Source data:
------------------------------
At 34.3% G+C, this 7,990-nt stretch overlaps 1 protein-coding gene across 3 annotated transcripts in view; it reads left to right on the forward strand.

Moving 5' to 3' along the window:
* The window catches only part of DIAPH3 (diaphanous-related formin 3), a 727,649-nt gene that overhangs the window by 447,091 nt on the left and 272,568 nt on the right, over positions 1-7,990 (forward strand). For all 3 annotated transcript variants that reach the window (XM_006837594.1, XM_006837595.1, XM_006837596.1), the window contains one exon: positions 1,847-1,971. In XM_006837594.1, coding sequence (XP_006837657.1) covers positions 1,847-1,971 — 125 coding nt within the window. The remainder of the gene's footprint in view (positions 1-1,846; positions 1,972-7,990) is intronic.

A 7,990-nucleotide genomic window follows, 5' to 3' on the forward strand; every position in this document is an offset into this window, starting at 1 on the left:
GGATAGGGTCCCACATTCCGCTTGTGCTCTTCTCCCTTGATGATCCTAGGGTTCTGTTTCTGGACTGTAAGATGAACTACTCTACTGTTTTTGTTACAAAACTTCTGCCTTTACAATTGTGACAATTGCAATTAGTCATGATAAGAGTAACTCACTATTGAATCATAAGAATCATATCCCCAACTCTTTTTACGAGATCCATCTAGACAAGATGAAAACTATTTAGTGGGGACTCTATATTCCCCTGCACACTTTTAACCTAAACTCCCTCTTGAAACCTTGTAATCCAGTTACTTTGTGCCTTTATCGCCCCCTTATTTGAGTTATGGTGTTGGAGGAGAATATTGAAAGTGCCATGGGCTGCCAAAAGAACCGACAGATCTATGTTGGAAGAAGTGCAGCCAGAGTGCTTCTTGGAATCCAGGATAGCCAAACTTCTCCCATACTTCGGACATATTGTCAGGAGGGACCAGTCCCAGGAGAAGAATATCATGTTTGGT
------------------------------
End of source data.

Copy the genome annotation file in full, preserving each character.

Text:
At 34.3% G+C, this 7,990-nt stretch overlaps 1 protein-coding gene across 3 annotated transcripts in view; it reads left to right on the forward strand.

Moving 5' to 3' along the window:
* The window catches only part of DIAPH3 (diaphanous-related formin 3), a 727,649-nt gene that overhangs the window by 447,091 nt on the left and 272,568 nt on the right, over positions 1-7,990 (forward strand). For all 3 annotated transcript variants that reach the window (XM_006837594.1, XM_006837595.1, XM_006837596.1), the window contains one exon: positions 1,847-1,971. In XM_006837594.1, coding sequence (XP_006837657.1) covers positions 1,847-1,971 — 125 coding nt within the window. The remainder of the gene's footprint in view (positions 1-1,846; positions 1,972-7,990) is intronic.

A 7,990-nucleotide genomic window follows, 5' to 3' on the forward strand; every position in this document is an offset into this window, starting at 1 on the left:
GGATAGGGTCCCACATTCCGCTTGTGCTCTTCTCCCTTGATGATCCTAGGGTTCTGTTTCTGGACTGTAAGATGAACTACTCTACTGTTTTTGTTACAAAACTTCTGCCTTTACAATTGTGACAATTGCAATTAGTCATGATAAGAGTAACTCACTATTGAATCATAAGAATCATATCCCCAACTCTTTTTACGAGATCCATCTAGACAAGATGAAAACTATTTAGTGGGGACTCTATATTCCCCTGCACACTTTTAACCTAAACTCCCTCTTGAAACCTTGTAATCCAGTTACTTTGTGCCTTTATCGCCCCCTTATTTGAGTTATGGTGTTGGAGGAGAATATTGAAAGTGCCATGGGCTGCCAAAAGAACCGACAGATCTATGTTGGAAGAAGTGCAGCCAGAGTGCTTCTTGGAATCCAGGATAGCCAAACTTCTCCCATACTTCGGACATATTGTCAGGAGGGACCAGTCCCAGGAGAAGAATATCATGTTTGGT